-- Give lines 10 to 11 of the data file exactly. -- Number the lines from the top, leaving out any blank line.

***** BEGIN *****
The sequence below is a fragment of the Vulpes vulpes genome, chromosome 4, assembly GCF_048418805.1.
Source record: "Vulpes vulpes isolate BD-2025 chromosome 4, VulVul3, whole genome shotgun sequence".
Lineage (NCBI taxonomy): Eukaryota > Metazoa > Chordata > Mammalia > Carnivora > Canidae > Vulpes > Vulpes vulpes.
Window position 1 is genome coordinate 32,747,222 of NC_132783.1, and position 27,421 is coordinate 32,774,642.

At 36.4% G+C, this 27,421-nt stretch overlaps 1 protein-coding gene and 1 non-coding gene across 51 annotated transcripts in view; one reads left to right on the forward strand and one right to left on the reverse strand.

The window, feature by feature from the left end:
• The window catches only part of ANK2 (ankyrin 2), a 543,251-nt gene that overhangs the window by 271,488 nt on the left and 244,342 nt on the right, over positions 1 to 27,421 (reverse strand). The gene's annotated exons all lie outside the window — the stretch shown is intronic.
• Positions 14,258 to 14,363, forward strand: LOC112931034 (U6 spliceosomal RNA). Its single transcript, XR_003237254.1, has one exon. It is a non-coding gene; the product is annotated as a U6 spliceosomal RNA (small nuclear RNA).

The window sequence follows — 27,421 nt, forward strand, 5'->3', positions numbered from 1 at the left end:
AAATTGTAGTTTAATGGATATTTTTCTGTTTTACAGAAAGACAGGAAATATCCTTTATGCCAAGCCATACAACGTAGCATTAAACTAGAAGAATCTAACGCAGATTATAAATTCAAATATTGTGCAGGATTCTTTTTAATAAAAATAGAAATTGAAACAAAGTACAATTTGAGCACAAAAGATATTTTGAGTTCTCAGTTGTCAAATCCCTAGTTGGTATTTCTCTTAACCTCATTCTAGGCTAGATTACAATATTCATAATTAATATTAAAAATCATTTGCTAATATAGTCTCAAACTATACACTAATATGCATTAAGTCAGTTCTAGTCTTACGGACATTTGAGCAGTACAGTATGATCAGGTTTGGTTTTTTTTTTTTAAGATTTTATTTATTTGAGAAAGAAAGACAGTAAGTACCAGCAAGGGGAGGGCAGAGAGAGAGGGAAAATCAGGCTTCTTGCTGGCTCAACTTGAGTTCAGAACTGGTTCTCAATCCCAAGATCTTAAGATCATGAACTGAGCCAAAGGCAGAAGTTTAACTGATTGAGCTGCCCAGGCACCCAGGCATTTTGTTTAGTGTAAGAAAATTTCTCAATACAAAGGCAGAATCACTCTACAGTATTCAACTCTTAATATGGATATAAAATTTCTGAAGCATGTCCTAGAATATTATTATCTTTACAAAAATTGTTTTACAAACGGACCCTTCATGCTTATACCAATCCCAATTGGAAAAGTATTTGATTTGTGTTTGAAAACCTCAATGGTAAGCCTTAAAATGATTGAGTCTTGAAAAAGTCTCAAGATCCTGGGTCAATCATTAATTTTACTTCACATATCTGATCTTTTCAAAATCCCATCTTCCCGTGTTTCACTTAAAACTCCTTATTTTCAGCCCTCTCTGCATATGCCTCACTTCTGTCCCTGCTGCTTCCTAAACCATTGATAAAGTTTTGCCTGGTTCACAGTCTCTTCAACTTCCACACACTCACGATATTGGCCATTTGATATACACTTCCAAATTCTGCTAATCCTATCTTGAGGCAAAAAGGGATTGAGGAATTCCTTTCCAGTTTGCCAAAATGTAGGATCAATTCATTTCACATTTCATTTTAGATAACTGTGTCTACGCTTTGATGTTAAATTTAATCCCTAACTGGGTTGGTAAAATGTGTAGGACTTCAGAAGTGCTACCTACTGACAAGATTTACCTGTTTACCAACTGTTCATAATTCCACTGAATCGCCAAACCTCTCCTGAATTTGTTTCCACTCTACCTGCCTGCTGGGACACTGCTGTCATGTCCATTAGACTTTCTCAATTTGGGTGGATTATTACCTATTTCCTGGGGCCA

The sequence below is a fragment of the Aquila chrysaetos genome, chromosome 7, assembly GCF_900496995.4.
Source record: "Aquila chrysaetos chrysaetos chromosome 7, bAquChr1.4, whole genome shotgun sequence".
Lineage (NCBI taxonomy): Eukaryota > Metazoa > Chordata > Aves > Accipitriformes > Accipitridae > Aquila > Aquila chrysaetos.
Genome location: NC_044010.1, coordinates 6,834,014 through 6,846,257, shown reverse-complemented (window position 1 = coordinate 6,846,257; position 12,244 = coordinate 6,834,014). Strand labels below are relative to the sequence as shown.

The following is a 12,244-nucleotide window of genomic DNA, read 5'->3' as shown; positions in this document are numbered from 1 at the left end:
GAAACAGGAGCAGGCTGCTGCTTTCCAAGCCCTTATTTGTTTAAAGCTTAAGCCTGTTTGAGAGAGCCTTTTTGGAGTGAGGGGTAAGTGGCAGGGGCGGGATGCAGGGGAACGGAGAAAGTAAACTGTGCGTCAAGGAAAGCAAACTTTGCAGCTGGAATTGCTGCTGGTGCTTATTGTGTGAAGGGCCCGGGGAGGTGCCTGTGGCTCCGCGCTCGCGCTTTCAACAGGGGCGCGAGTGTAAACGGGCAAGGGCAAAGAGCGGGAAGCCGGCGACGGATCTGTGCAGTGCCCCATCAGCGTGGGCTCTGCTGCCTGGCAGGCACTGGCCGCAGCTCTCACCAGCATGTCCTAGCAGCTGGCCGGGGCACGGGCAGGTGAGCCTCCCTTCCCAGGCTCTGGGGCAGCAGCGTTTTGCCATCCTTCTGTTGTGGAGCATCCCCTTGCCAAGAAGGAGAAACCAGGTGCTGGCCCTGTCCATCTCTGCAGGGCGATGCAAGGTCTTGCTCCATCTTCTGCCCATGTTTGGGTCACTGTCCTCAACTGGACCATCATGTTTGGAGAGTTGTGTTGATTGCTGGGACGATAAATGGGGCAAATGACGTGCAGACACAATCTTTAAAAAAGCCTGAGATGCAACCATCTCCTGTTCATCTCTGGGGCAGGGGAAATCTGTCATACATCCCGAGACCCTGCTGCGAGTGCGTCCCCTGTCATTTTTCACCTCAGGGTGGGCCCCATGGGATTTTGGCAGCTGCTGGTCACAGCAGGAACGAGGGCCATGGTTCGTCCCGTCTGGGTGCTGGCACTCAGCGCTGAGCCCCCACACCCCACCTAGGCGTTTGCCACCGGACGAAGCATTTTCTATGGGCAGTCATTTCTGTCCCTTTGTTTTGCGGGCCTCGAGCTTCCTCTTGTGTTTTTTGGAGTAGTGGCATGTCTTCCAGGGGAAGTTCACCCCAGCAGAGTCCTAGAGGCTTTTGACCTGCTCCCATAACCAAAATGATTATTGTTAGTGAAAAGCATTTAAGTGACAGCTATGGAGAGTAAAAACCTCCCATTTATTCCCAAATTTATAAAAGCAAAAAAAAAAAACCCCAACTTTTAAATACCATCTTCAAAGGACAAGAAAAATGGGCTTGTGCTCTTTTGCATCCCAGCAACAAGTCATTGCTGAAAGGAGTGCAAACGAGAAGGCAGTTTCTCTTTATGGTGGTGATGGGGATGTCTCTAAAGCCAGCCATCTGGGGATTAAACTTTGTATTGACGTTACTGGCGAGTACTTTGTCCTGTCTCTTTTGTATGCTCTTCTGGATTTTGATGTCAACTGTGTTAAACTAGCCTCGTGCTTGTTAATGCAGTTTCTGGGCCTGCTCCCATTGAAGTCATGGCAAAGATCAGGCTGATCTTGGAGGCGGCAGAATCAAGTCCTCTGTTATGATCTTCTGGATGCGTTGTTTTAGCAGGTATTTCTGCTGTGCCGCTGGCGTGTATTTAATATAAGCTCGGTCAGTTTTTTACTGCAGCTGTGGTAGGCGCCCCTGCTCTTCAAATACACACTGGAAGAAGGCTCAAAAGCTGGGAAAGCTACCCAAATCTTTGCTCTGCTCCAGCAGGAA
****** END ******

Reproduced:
AAATTGTAGTTTAATGGATATTTTTCTGTTTTACAGAAAGACAGGAAATATCCTTTATGCCAAGCCATACAACGTAGCATTAAACTAGAAGAATCTAACGCAGATTATAAATTCAAATATTGTGCAGGATTCTTTTTAATAAAAATAGAAATTGAAACAAAGTACAATTTGAGCACAAAAGATATTTTGAGTTCTCAGTTGTCAAATCCCTAGTTGGTATTTCTCTTAACCTCATTCTAGGCTAGATTACAATATTCATAATTAATATTAAAAATCATTTGCTAATATAGTCTCAAACTATACACTAATATGCATTAAGTCAGTTCTAGTCTTACGGACATTTGAGCAGTACAGTATGATCAGGTTTGGTTTTTTTTTTTTAAGATTTTATTTATTTGAGAAAGAAAGACAGTAAGTACCAGCAAGGGGAGGGCAGAGAGAGAGGGAAAATCAGGCTTCTTGCTGGCTCAACTTGAGTTCAGAACTGGTTCTCAATCCCAAGATCTTAAGATCATGAACTGAGCCAAAGGCAGAAGTTTAACTGATTGAGCTGCCCAGGCACCCAGGCATTTTGTTTAGTGTAAGAAAATTTCTCAATACAAAGGCAGAATCACTCTACAGTATTCAACTCTTAATATGGATATAAAATTTCTGAAGCATGTCCTAGAATATTATTATCTTTACAAAAATTGTTTTACAAACGGACCCTTCATGCTTATACCAATCCCAATTGGAAAAGTATTTGATTTGTGTTTGAAAACCTCAATGGTAAGCCTTAAAATGATTGAGTCTTGAAAAAGTCTCAAGATCCTGGGTCAATCATTAATTTTACTTCACATATCTGATCTTTTCAAAATCCCATCTTCCCGTGTTTCACTTAAAACTCCTTATTTTCAGCCCTCTCTGCATATGCCTCACTTCTGTCCCTGCTGCTTCCTAAACCATTGATAAAGTTTTGCCTGGTTCACAGTCTCTTCAACTTCCACACACTCACGATATTGGCCATTTGATATACACTTCCAAATTCTGCTAATCCTATCTTGAGGCAAAAAGGGATTGAGGAATTCCTTTCCAGTTTGCCAAAATGTAGGATCAATTCATTTCACATTTCATTTTAGATAACTGTGTCTACGCTTTGATGTTAAATTTAATCCCTAACTGGGTTGGTAAAATGTGTAGGACTTCAGAAGTGCTACCTACTGACAAGATTTACCTGTTTACCAACTGTTCATAATTCCACTGAATCGCCAAACCTCTCCTGAATTTGTTTCCACTCTACCTGCCTGCTGGGACACTGCTGTCATGTCCATTAGACTTTCTCAATTTGGGTGGATTATTACCTATTTCCTGGGGCCA

The sequence below is a fragment of the Aquila chrysaetos genome, chromosome 7, assembly GCF_900496995.4.